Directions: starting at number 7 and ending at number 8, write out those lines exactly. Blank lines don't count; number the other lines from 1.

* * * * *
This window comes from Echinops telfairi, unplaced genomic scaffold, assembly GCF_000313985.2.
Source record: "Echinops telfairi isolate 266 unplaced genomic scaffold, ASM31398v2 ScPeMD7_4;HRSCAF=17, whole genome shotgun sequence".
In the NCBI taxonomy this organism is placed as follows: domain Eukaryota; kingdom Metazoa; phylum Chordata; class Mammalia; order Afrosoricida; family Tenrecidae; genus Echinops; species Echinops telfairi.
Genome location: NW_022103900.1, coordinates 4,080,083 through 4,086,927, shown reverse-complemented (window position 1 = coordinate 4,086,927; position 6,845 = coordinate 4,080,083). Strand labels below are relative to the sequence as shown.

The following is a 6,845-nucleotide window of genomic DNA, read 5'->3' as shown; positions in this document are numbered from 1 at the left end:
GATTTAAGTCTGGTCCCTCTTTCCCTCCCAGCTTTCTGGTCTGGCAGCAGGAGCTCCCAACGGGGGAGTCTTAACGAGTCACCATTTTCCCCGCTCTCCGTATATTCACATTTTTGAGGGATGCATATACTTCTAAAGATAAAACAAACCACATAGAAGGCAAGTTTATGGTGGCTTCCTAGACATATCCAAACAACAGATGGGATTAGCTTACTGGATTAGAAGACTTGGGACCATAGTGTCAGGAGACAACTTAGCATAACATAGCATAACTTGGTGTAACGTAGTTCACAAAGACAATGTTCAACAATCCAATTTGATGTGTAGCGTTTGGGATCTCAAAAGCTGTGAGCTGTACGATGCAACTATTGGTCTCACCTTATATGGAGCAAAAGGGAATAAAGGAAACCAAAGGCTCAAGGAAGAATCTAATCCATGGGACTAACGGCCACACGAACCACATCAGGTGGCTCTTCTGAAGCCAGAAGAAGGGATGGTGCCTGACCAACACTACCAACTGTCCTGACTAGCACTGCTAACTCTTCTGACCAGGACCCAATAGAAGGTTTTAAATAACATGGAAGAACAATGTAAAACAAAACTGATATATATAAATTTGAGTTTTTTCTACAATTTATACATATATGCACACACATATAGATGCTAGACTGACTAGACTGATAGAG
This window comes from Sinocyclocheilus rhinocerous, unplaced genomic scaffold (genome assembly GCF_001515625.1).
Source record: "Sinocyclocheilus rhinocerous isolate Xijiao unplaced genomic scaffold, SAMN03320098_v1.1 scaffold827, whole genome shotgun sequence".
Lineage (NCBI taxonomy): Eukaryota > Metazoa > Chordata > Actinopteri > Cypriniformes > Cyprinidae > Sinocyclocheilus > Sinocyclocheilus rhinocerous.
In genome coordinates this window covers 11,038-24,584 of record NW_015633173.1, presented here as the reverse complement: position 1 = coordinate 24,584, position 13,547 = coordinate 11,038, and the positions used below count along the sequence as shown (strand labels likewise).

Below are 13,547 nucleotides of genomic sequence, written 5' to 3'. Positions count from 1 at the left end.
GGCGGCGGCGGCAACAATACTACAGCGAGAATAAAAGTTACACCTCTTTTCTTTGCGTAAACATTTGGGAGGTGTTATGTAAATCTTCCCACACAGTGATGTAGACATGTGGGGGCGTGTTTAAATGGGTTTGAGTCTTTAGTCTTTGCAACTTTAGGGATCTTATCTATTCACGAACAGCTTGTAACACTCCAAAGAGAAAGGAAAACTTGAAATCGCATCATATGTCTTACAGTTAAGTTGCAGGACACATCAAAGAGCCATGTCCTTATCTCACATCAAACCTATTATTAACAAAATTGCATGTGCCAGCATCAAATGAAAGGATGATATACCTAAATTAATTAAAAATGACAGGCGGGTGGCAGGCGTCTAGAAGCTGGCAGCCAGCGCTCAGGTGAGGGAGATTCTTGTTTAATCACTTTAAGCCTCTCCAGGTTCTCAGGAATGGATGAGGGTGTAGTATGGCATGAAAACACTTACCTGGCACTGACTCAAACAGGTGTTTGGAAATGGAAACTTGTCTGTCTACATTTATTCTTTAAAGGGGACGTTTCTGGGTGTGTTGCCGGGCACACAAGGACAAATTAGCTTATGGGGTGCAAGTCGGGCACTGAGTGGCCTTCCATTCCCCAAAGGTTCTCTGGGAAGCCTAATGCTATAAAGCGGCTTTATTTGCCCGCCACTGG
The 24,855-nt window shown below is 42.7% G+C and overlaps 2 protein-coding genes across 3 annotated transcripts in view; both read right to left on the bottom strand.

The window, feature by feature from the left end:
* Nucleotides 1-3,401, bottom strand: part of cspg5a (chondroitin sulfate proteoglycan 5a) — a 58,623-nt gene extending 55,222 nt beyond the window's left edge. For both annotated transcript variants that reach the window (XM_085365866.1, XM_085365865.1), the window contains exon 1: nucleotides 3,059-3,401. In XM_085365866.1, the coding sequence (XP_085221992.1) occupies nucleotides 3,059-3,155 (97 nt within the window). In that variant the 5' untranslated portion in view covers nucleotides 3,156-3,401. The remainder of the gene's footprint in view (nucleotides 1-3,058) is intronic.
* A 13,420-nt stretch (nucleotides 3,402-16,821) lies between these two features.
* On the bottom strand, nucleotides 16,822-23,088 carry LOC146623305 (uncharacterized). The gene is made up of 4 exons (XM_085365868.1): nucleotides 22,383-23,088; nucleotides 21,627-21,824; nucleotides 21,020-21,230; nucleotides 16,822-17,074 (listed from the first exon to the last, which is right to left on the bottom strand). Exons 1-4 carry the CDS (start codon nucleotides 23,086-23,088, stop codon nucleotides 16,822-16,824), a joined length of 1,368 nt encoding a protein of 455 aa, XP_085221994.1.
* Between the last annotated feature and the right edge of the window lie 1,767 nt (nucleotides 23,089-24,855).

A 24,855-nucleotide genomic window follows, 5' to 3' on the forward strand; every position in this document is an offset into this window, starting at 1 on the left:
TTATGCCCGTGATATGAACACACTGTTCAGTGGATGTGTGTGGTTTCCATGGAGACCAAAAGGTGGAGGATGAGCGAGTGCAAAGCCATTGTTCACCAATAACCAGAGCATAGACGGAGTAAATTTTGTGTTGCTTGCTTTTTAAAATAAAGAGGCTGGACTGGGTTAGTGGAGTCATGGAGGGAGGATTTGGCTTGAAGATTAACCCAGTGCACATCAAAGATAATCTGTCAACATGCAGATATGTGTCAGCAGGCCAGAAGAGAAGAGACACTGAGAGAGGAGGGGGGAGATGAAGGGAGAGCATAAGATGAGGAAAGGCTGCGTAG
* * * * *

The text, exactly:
This window comes from Sinocyclocheilus rhinocerous, unplaced genomic scaffold (genome assembly GCF_001515625.1).
Source record: "Sinocyclocheilus rhinocerous isolate Xijiao unplaced genomic scaffold, SAMN03320098_v1.1 scaffold827, whole genome shotgun sequence".